Link-O-Rama: Sore shoulder scratches Mazzaro

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* A’s rookie Vin Mazzaro has been scratched from tonight’s scheduled start with shoulder tendinitis and Clayton Mortensen will be called up from Triple-A to take his place against the Mariners. “He’s had a little soreness in his arm and he hasn’t bounced back from start to start as much as we would have liked,” manager Bob Geren said.
Mazzaro got off to a great start in his first taste of the big leagues, but has mostly struggled with a 4-9 record, 5.32 ERA, and .319 opponents’ batting average in 17 outings. Between the majors and Triple-A he’s thrown 148 innings as a 22-year-old, so even if the shoulder problems prove minor the A’s might as well just shut him down for the season.
* Remember the Cardinals fan who fell out of the stands and faceplanted onto the field in Pittsburgh, only to be helped by Albert Pujols? Todd C. Frankel of the St. Louis Post-Dispatch wrote a very well-done article about what turned out to be a pretty amazing story.
* Giants prospects David Mixon, Ryan Shaver, and Rafael Cova combined on a no-hitter yesterday at Single-A, which is particularly impressive in the notoriously hitter-friendly California League.
* At least the Nationals can say they won something this season after their rookie-ball team took home the Gulf Coast League championship yesterday.

Zack Cozart thinks the way the Rays have been using Sergio Romo is bad for baseball

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The Rays started Sergio Romo on back-to-back days and if that sounds weird to you, you’re not alone. Romo, of course, was the star closer for the Giants for a while, helping them win the World Series in 2012 and ’14. He’s been a full-time reliever dating back to 2006, when he was at Single-A.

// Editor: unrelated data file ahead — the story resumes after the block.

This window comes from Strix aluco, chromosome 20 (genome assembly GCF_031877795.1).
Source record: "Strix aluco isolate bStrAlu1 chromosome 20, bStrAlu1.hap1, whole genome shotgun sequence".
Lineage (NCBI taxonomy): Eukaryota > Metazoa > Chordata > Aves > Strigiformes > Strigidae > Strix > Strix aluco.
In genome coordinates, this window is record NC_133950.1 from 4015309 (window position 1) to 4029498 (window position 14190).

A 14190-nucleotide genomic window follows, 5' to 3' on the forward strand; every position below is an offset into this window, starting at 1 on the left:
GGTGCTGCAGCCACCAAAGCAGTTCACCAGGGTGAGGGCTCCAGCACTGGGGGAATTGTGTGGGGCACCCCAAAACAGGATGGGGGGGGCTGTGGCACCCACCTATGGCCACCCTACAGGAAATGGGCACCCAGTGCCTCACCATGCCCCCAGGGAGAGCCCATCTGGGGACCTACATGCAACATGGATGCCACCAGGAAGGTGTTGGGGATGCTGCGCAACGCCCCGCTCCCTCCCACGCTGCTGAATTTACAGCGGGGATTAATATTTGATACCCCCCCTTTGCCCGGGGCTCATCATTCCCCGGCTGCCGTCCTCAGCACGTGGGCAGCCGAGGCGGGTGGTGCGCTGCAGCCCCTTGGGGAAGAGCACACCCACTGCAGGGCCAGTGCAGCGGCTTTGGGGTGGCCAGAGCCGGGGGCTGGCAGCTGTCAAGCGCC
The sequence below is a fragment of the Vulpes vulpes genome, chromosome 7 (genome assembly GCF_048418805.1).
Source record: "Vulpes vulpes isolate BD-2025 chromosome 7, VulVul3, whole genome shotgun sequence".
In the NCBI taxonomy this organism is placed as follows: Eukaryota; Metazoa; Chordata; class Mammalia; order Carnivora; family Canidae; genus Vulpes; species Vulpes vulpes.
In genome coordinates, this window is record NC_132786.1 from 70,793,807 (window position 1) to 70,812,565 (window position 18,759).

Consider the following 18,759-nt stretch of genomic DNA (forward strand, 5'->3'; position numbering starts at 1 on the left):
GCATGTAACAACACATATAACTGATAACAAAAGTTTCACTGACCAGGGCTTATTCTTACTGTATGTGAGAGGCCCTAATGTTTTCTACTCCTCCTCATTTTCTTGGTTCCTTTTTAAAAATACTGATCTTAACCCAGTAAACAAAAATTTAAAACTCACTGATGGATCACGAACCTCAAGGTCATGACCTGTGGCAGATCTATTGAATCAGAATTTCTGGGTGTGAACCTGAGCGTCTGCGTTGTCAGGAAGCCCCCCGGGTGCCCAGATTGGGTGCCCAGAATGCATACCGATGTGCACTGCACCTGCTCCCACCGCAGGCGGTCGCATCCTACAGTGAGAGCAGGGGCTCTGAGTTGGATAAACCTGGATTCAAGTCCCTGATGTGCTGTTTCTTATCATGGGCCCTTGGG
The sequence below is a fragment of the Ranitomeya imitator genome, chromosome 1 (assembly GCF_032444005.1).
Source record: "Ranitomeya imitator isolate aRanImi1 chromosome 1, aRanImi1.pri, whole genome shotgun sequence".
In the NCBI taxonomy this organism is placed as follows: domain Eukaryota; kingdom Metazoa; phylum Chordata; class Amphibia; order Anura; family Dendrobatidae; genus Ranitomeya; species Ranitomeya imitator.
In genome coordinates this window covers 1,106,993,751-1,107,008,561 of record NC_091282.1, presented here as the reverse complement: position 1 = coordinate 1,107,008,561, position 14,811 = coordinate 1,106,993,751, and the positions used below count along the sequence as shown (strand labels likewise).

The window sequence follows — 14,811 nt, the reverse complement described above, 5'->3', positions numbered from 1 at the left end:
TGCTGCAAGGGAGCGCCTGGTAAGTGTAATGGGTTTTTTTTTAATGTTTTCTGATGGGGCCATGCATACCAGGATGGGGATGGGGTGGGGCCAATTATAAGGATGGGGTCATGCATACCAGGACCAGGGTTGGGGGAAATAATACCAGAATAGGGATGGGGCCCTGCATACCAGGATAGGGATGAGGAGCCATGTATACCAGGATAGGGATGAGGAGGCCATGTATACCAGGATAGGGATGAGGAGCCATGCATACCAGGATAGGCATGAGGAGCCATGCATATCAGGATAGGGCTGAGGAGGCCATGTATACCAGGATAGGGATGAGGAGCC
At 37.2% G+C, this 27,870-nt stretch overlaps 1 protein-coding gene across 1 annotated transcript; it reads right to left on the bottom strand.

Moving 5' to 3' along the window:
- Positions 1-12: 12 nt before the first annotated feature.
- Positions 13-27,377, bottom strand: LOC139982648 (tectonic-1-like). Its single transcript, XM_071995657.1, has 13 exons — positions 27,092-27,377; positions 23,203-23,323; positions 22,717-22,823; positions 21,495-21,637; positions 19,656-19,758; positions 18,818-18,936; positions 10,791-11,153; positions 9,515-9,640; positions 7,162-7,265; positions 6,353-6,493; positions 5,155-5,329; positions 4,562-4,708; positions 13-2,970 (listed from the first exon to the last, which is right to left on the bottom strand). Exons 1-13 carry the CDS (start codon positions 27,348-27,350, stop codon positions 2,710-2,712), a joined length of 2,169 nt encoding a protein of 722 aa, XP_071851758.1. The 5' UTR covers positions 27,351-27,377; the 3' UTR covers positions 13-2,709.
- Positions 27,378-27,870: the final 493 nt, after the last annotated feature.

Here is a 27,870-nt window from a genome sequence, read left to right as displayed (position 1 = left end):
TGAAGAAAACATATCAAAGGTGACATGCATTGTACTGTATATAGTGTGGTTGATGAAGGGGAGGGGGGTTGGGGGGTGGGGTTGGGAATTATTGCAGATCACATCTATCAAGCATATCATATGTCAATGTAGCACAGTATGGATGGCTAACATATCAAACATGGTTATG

In an effort to prevent lefty Ryan Yarbrough from facing the righty-heavy top of the Angels’ lineup (Zack Cozart, Mike Trout, Justin Upton), Romo started Saturday’s game, pitching the first inning before giving way to Yarbrough in the second. Romo struck out the side, in fact. The Rays went on to win 5-3.

The Rays did it again on Sunday afternoon, starting Romo. This time, he got four outs before giving way to Matt Andriese. Romo walked two without giving up a hit while striking out three. The Angels managed to win 5-2 however.

Despite Sunday’s win, Cozart wasn’t a happy camper with the way the Rays used Romo. Via Fabian Ardaya of The Athletic, Cozart said, “It was weird … It’s bad for baseball, in my opinion … It’s spring training. That’s the best way to explain it.”

It’s difficult to see merit in Cozart’s argument. It’s not like the Rays were making excessive amounts of pitching changes; they used five on Saturday and four on Sunday. The games lasted three hours and three hours, 15 minutes, respectively. The average game time is exactly three hours so far this season. I’m having trouble wondering how else Cozart might mean the strategy is bad for baseball.

It seems like the real issue is that Cozart is afraid of the sport changing around him. The Rays, like most small market teams, have to find their edges in slight ways. The Rays aren’t doing this blindly; the strategy makes sense based on their opponents’ starting lineup. The idea of valuing on-base percentage was scoffed at. Shifting was scoffed at and now every team employs them to some degree. Who knows if starting a reliever for the first three or four outs will become a trend, but it’s shortsighted to write it off at first glance.